By Mary Elizabeth Dallas
THURSDAY, Feb. 21 (HealthDay News) -- People who spend hours each day without getting up and moving around should take heed: A new study suggests that the more people sit each day, the greater their risk for chronic health problems, such as cancer, diabetes and heart disease.
Researchers from Australia and Kansas State University said their findings have implications for office workers, truck drivers and other people who regularly sit for long periods of time. To reduce the risk of chronic disease, the study authors concluded that people should sit less, and move more.
"We know that with very high confidence that more physically active people do better with regard to chronic disease compared with less physically active people, but we should also be looking at reducing sitting," Richard Rosenkranz, assistant professor of human nutrition at Kansas State University, said in a university news release.
"A lot of office jobs that require long periods of sitting may be hazardous to your health because of inactivity and the low levels of energy expenditure," he explained.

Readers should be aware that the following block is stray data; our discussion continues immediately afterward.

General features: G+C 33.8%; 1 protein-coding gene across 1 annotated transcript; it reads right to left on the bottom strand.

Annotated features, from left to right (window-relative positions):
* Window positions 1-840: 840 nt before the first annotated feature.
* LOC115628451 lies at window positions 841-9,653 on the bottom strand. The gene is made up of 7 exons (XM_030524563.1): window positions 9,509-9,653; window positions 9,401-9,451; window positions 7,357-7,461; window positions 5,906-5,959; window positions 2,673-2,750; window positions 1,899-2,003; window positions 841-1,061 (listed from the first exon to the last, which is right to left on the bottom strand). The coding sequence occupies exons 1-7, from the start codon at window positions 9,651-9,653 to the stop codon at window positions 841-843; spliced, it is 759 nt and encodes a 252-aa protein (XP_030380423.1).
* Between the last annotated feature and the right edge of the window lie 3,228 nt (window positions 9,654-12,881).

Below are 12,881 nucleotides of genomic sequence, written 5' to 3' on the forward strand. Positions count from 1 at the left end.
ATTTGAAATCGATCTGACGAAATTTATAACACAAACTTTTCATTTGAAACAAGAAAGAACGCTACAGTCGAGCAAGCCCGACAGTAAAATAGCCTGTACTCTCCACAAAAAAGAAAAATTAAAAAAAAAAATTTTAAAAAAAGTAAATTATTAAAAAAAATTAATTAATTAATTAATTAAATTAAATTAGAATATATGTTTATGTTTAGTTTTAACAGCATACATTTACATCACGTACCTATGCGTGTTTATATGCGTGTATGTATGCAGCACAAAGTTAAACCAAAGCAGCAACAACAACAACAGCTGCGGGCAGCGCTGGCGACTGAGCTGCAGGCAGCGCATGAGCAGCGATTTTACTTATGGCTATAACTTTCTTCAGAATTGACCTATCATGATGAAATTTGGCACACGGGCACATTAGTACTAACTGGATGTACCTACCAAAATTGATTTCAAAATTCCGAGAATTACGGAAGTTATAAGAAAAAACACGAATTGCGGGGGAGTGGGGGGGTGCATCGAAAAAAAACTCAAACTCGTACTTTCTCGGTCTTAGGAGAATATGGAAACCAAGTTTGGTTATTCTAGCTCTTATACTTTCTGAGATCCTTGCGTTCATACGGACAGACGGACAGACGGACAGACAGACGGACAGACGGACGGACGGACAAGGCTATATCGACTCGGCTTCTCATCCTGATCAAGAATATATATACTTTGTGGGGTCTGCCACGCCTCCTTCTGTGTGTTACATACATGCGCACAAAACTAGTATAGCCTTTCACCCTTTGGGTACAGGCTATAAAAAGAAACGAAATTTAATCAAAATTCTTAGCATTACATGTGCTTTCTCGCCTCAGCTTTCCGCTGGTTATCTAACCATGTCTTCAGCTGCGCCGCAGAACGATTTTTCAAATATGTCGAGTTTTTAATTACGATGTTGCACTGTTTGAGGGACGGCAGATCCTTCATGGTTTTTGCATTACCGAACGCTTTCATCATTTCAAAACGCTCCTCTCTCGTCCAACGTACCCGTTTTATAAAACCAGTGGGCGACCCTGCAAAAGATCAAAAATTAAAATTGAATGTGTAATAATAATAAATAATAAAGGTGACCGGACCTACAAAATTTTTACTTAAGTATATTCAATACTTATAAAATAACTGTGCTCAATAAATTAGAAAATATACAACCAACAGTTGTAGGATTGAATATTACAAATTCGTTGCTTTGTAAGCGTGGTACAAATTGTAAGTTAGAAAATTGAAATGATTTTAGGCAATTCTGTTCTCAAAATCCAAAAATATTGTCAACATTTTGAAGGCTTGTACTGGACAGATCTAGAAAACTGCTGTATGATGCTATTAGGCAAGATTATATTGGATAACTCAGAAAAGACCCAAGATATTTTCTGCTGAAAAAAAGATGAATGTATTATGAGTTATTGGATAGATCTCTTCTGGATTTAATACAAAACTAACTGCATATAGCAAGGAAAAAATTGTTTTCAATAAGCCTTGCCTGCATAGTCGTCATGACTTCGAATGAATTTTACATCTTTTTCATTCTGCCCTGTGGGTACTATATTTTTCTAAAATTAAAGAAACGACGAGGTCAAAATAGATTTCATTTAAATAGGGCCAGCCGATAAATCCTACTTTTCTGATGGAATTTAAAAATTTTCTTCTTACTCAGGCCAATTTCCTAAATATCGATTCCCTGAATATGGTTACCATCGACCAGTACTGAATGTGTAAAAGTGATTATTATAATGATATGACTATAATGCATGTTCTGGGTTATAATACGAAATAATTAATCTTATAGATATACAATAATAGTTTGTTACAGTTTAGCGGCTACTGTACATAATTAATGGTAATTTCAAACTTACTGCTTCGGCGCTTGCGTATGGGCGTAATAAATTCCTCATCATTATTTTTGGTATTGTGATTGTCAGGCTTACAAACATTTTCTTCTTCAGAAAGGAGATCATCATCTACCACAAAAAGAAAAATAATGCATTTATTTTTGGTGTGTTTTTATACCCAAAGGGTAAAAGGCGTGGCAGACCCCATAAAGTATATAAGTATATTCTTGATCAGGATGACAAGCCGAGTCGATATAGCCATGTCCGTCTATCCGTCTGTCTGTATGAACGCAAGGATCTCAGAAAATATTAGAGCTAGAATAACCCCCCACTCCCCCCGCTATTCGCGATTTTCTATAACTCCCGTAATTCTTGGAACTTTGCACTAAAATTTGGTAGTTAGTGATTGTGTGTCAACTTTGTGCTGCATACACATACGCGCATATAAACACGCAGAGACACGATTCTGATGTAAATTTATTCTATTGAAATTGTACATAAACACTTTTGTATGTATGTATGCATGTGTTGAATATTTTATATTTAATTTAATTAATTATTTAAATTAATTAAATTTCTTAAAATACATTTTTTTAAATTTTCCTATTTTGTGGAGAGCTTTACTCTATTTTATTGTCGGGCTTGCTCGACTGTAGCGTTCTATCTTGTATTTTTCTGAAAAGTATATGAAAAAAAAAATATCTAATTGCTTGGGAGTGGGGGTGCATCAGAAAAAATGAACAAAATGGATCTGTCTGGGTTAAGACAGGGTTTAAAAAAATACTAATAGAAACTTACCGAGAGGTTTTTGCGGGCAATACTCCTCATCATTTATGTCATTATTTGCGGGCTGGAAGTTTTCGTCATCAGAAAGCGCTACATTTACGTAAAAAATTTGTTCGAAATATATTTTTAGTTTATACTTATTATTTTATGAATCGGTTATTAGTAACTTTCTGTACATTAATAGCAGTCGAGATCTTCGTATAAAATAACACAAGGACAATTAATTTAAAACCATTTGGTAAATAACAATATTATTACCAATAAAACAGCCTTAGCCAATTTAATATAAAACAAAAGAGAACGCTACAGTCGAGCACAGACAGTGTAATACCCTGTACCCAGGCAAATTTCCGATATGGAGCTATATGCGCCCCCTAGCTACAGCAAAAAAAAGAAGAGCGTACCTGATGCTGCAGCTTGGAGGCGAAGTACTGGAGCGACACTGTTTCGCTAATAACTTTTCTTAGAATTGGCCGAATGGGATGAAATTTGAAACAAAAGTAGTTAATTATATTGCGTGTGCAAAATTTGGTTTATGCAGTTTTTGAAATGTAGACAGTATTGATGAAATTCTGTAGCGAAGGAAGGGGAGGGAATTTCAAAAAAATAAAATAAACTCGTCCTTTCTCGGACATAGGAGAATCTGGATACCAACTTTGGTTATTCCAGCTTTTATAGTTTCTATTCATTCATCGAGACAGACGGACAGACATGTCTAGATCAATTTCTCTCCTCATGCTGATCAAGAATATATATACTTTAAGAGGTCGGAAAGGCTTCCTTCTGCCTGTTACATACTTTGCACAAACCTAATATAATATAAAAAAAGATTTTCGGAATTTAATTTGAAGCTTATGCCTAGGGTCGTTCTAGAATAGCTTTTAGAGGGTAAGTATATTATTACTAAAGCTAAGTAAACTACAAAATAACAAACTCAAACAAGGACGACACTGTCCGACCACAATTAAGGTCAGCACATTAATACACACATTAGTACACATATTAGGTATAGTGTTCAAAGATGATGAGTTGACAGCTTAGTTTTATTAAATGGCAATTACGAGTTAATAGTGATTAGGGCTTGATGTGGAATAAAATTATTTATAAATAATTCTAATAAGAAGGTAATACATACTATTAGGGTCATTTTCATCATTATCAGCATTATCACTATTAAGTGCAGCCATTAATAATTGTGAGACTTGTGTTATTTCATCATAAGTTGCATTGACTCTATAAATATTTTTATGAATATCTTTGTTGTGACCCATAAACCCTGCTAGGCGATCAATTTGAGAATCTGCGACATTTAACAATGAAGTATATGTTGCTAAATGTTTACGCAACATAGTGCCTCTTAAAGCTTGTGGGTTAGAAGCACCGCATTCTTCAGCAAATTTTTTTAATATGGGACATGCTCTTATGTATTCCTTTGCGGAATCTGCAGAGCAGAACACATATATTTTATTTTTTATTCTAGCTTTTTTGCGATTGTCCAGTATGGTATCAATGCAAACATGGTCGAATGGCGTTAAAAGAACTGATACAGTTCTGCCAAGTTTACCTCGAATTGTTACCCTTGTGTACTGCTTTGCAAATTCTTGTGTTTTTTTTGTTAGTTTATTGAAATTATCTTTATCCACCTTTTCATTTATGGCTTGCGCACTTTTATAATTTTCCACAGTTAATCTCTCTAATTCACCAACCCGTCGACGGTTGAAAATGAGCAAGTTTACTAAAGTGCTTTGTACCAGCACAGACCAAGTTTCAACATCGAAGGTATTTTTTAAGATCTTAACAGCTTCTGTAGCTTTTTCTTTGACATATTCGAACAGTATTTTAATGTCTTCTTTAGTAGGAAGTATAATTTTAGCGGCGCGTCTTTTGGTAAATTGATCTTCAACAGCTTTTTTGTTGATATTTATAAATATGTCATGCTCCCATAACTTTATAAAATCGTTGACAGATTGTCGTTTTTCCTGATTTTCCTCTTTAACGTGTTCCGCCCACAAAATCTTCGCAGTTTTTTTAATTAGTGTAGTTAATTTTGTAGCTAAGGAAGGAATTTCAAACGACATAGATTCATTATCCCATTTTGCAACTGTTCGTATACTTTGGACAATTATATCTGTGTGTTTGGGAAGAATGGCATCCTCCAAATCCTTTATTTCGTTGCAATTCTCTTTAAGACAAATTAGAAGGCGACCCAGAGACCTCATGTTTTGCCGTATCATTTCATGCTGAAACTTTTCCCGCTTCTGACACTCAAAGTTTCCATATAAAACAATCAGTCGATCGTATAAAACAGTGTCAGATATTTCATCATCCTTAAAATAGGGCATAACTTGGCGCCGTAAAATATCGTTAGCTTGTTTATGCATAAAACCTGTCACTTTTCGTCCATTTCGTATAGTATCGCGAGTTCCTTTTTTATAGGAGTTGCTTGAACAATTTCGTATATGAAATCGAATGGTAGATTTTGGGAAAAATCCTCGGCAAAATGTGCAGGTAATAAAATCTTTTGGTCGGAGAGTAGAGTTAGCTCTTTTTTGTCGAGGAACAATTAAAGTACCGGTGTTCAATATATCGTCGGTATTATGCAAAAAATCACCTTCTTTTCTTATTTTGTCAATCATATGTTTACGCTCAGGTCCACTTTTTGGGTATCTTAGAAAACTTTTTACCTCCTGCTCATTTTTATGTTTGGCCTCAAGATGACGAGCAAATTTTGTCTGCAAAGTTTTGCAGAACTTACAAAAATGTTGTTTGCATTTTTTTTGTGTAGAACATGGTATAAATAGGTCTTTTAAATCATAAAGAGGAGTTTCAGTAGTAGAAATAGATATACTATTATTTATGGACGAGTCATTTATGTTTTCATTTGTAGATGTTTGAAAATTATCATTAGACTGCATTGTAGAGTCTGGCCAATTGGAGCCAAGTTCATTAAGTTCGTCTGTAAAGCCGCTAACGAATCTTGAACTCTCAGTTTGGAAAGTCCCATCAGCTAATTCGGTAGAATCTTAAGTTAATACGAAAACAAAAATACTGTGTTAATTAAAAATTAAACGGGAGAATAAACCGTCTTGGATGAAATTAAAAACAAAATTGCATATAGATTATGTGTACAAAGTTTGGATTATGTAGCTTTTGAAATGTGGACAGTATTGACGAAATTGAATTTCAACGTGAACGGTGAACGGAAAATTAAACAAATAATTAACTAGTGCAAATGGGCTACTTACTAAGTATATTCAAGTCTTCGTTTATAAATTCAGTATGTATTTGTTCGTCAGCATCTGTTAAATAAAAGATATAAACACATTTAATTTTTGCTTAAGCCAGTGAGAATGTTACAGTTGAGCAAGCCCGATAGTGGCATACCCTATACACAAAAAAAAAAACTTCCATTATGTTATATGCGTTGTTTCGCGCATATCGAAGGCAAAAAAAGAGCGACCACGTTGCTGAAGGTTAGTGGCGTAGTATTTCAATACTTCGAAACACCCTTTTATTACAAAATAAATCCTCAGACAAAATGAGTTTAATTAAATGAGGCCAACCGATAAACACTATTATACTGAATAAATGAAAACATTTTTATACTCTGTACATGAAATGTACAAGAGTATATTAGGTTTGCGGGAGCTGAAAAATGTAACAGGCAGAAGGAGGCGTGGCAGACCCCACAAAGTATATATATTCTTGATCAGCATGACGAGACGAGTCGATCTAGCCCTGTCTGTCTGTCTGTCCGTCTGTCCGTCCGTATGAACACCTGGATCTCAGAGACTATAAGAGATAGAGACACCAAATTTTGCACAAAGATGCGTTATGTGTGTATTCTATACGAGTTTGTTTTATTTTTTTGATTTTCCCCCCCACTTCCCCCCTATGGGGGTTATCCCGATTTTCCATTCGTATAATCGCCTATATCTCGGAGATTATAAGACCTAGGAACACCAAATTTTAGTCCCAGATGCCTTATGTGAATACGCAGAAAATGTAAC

The study involved over 63,000 Australian men from New South Wales, ranging in age from 45 to 65. The researchers questioned the men about whether or not they had various chronic diseases. The men also reported how many hours they spent sitting down each day.
The study revealed that the men who sat for four hours or less daily were much less likely to have a chronic condition -- such as cancer, diabetes, heart disease or high blood pressure -- than those who sat for more than four hours each day. And the men who sat for at least six hours daily were at significantly greater risk for diabetes, the researchers noted.
The number of chronic diseases reported increased along with sitting time. This was true even after the investigators took the men's physical activity level, age, income, education, weight and height into account.
"We saw a steady stair-step increase in risk of chronic diseases the more participants sat. The group sitting more than eight hours clearly had the highest risk," said Rosenkranz.
"It's not just that people aren't getting enough physical activity, but it's that they're also sitting too much," he said. "And on top of that, the more you sit, the less time you have for physical activity."
The study authors noted it's not entirely clear if sitting time leads to the development of chronic diseases or if it's the other way around: "It's a classic case of, 'Which came first: The chicken or the egg?'" Rosenkranz pointed out in the news release.
The study was published online recently in the International Journal of Behavioral Nutrition and Physical Activity.
The U.S. Centers for Disease Control and Prevention has more on the benefits of physical activity.